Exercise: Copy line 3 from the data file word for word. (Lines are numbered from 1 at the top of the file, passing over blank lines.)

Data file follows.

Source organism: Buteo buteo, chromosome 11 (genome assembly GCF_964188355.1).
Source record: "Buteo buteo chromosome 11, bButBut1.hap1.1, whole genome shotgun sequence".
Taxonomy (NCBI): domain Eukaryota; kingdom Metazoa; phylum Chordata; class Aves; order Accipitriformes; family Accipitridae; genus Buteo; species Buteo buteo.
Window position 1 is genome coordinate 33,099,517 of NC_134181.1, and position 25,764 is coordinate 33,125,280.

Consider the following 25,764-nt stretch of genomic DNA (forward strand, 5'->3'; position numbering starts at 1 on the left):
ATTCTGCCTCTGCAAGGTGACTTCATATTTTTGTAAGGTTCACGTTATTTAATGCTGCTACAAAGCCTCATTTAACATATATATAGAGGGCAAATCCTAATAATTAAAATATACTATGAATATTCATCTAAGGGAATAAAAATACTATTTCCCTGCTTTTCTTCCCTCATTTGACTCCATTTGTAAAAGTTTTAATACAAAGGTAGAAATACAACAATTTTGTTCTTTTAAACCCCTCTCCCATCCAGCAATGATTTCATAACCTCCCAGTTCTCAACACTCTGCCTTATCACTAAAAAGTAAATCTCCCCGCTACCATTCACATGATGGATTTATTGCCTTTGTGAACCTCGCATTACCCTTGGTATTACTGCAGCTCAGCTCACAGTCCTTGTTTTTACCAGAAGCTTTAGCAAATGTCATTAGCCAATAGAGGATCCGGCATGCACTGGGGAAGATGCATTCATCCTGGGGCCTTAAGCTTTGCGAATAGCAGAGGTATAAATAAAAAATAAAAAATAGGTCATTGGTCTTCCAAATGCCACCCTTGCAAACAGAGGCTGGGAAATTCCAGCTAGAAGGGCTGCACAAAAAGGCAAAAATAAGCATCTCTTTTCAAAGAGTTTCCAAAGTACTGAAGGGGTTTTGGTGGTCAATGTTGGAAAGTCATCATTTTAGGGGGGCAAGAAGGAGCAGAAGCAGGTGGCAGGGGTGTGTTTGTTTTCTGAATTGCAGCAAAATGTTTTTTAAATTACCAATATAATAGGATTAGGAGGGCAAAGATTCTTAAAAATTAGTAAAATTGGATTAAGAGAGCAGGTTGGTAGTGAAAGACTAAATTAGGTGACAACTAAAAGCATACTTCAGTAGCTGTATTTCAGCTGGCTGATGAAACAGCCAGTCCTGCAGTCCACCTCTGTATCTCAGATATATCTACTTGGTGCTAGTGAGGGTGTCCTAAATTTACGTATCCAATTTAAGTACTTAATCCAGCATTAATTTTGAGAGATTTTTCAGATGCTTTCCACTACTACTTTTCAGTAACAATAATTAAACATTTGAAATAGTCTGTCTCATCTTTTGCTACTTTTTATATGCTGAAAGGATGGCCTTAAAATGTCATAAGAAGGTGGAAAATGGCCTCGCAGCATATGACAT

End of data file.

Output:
Taxonomy (NCBI): domain Eukaryota; kingdom Metazoa; phylum Chordata; class Aves; order Accipitriformes; family Accipitridae; genus Buteo; species Buteo buteo.